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I have a 2022 Nightshift. I mostly love the bike, but it didn't take me long to realize I needed to upgrade the suspension to get the ride I expect. Particularly my previous 2000s Monster was never this snatchy up front.

There is a wealth of well regarded rear shocks, and that's an easy switch, so I'll just choose based on availability.

But the fork upgrade options are a tougher call, since fitting them is a lot more involved. Right now I am looking at:
I'm a casual rider, mostly just shorter trips around the city and surrounds (currently Los Angeles), some longer roadtrips to nearby towns, and some weekend rides around the twisty mountain roads. I'm not a racer (hence the 800 Scrambler!), but I do want a well setup bike. I don't expect to be making regular adjustments once I have the bike dialed in.

I don't feel great about spending too much on a bike at this price point ('m not going to completely replace the forks for 3K!), but I am willing to do what it takes to get the right ride.

I'd love any feedback or thoughts, especially from anyone with direct experience of any of the options above, or others I might have missed.

Thanks all!
 

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I went full Ohlins, NIX-30., they're absolutely great, and when you add in the;price and hassles to get the cartridges installed, total cost isn't al that much more than other cartridge options. You can't go wrong with Ohlons, but...

....whatever route you go, whichever manufacturer you chose, the most important bit may be getting the spring rate right. I got the springs they recommended when I bought mine through Revzilla, and while these would be great for track use, they're a bit stiffer than I'd like for.. well.., scrambling... around beat up mountain roads here in the SF Bay area I imagine are a lot like some of the ones you have in mind down around LA. Someday I'd like to switch to springs that are 10% or so softer.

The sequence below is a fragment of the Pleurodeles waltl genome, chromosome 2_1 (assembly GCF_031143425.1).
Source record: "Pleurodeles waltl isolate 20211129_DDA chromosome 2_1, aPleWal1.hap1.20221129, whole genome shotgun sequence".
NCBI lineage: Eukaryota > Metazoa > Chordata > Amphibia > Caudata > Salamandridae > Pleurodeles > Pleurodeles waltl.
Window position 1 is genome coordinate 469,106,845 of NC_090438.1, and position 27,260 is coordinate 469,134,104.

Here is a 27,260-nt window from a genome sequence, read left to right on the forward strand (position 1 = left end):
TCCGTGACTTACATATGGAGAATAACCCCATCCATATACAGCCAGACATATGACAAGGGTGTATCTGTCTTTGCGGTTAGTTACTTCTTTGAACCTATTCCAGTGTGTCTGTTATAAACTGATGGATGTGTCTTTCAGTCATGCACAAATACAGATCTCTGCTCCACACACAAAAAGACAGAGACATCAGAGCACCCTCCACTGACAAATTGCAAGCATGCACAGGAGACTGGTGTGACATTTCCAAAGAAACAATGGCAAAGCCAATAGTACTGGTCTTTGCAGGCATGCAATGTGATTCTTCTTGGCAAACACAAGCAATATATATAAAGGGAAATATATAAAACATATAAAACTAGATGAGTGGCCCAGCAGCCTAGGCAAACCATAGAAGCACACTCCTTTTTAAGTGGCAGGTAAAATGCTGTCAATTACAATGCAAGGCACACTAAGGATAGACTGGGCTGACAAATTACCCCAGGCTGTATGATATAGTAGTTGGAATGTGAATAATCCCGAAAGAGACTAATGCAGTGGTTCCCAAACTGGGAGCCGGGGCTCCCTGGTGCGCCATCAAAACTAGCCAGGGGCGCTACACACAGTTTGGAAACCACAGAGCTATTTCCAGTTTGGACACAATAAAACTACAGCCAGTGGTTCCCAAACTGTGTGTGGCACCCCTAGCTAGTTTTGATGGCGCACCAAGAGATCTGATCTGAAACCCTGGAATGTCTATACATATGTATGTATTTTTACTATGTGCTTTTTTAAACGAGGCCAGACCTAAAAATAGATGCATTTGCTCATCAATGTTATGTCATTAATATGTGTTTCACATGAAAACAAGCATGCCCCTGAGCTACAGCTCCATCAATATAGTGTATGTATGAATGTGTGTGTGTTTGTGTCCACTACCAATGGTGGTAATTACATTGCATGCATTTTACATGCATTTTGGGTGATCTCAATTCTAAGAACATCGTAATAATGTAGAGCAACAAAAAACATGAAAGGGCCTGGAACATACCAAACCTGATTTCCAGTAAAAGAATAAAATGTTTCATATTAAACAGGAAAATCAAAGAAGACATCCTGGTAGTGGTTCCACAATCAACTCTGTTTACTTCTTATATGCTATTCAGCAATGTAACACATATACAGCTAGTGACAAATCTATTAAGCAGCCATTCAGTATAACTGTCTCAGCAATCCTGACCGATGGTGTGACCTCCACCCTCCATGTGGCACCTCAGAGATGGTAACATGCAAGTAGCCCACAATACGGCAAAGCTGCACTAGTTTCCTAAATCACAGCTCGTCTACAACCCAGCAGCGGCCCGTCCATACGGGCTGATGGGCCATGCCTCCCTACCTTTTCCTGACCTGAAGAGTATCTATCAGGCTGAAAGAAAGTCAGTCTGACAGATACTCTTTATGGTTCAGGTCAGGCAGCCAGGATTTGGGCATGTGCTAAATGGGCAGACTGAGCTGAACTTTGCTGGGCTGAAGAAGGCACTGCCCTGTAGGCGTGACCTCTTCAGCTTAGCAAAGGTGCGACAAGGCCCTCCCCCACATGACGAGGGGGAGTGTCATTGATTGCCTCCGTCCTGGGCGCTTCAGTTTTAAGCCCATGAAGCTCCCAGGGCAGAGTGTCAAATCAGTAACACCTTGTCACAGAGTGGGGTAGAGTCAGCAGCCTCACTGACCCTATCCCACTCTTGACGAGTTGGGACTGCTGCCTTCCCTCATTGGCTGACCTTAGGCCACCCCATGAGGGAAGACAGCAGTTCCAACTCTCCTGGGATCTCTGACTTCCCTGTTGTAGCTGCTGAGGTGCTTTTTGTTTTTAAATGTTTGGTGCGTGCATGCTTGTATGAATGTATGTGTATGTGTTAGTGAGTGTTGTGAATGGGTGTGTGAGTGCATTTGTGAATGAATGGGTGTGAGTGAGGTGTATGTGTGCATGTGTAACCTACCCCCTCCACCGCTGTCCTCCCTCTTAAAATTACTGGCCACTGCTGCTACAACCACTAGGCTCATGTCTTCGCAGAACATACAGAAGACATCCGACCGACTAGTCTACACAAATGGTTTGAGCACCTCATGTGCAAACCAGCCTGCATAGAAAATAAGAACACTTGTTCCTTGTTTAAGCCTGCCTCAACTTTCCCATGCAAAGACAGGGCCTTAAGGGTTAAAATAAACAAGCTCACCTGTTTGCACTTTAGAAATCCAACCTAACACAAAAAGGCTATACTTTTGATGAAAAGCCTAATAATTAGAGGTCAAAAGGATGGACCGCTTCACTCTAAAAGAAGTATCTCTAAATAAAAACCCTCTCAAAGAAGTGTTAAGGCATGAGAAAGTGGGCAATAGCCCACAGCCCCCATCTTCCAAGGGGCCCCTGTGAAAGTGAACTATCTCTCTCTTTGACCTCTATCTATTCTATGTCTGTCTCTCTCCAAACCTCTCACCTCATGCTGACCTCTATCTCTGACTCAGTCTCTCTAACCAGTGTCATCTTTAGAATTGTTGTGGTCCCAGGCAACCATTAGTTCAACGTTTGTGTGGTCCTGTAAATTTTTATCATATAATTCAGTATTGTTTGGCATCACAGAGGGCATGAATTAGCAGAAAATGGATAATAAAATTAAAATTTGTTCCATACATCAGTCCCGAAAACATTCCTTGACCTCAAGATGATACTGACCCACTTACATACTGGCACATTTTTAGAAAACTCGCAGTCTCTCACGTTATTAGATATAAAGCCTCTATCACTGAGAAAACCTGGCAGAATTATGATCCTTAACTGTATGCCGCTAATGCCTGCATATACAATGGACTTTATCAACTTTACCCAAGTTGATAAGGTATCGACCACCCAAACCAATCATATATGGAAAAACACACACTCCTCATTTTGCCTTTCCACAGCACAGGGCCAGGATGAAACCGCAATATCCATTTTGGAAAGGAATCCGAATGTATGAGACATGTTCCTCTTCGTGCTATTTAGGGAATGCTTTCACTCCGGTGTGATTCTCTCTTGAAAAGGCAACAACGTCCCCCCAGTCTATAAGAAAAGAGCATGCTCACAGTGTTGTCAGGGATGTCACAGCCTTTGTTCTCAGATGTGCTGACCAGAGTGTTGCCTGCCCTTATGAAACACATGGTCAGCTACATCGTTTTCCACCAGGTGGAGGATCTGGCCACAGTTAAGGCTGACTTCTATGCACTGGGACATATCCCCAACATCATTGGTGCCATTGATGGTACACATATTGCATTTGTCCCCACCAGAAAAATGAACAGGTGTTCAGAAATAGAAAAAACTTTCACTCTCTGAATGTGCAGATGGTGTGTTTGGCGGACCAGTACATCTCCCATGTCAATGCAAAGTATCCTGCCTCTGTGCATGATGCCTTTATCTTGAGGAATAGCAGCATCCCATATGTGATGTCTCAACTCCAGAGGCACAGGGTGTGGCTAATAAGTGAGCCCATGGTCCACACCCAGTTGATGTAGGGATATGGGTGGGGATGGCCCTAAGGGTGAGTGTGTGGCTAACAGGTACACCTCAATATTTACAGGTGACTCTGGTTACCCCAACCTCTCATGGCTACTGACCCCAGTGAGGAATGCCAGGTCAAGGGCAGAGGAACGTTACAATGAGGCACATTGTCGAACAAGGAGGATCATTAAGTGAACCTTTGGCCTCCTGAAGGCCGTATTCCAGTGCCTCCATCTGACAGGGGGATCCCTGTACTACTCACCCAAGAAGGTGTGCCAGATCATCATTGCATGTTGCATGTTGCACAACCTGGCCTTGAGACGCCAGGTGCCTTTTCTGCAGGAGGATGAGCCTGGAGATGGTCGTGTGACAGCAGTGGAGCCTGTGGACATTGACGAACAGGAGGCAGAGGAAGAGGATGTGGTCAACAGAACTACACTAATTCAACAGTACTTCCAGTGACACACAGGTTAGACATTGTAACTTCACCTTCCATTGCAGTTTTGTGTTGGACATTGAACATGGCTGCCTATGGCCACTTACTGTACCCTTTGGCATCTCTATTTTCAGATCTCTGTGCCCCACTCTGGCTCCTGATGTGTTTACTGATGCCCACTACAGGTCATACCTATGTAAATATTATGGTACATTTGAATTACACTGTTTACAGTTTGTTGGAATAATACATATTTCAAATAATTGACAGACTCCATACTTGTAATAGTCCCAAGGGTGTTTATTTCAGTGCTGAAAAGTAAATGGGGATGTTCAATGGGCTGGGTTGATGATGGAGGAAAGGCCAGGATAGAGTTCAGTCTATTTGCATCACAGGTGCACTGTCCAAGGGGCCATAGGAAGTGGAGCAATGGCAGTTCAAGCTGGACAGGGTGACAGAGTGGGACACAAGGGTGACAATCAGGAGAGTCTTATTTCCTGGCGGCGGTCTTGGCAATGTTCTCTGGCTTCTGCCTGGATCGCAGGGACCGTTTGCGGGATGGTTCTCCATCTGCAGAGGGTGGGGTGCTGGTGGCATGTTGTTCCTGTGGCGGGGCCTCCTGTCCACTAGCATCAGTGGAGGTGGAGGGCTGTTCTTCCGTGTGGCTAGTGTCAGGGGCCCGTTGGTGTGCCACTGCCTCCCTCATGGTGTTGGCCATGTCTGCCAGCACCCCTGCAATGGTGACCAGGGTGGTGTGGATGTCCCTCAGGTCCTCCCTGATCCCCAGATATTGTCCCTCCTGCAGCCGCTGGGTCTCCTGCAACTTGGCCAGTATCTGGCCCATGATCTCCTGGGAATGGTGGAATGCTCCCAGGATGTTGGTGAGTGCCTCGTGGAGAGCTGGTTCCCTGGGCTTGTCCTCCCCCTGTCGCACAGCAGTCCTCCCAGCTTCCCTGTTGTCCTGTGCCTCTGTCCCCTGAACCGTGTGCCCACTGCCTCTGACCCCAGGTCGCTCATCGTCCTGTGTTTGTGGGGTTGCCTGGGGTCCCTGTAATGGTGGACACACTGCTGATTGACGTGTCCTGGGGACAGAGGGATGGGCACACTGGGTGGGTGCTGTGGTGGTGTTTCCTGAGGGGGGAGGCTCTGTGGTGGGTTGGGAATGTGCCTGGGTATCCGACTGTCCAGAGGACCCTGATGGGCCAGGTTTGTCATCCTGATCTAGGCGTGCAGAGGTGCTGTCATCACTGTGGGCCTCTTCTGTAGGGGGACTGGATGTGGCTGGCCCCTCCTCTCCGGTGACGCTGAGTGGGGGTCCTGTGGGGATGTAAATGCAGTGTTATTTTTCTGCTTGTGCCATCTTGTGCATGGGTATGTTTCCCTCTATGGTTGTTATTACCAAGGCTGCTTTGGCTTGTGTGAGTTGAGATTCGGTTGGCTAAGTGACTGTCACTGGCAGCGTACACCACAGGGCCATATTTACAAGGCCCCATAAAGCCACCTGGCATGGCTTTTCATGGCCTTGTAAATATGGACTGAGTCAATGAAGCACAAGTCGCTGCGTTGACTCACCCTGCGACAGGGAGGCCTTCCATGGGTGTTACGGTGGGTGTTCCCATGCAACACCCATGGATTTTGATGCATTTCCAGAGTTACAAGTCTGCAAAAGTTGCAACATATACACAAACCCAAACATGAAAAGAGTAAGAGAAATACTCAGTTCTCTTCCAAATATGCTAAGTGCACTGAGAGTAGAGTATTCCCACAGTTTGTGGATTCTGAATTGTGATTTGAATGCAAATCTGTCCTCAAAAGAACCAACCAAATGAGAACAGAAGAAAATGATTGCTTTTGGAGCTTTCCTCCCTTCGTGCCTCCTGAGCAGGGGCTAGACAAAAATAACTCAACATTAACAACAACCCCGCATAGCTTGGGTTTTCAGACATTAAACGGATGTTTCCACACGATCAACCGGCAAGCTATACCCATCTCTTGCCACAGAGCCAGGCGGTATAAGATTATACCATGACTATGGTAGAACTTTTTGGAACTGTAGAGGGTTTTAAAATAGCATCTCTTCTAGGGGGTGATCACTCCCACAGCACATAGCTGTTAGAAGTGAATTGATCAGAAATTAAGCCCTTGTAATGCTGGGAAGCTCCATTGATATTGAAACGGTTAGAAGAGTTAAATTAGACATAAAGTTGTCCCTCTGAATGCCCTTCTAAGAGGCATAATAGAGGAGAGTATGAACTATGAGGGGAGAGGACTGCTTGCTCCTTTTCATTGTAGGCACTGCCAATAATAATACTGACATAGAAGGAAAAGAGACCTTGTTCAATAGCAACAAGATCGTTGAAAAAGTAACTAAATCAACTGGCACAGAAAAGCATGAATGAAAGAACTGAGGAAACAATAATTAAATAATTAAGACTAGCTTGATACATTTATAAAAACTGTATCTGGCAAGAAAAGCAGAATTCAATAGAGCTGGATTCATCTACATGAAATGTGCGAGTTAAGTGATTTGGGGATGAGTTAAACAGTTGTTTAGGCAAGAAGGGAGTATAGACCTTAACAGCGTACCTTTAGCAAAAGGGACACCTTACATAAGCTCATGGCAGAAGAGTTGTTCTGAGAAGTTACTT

Oh yes, about that installation. If you have a milling machine and know what you're doing, or a drill press and really know what you're doing -- I know some people have done this using only a hand drill, but some people have also played quarterback for the Los Angeles Rams -- the Infamous Lag Screw can still be a bit tricky to drill out. If you're absolutely positive you've got this sported, by all means do it yourself. Otherwise, talk it over with the shop and make sure they're know what they're getting in to. If this is a good suspension shop, they can also help you pick the right springs for the kind of riding you're going to do.
 

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I have a 2022 Nightshift. I mostly love the bike, but it didn't take me long to realize I needed to upgrade the suspension to get the ride I expect. Particularly my previous 2000s Monster was never this snatchy up front.

There is a wealth of well regarded rear shocks, and that's an easy switch, so I'll just choose based on availability.

But the fork upgrade options are a tougher call, since fitting them is a lot more involved. Right now I am looking at:
I'm a casual rider, mostly just shorter trips around the city and surrounds (currently Los Angeles), some longer roadtrips to nearby towns, and some weekend rides around the twisty mountain roads. I'm not a racer (hence the 800 Scrambler!), but I do want a well setup bike. I don't expect to be making regular adjustments once I have the bike dialed in.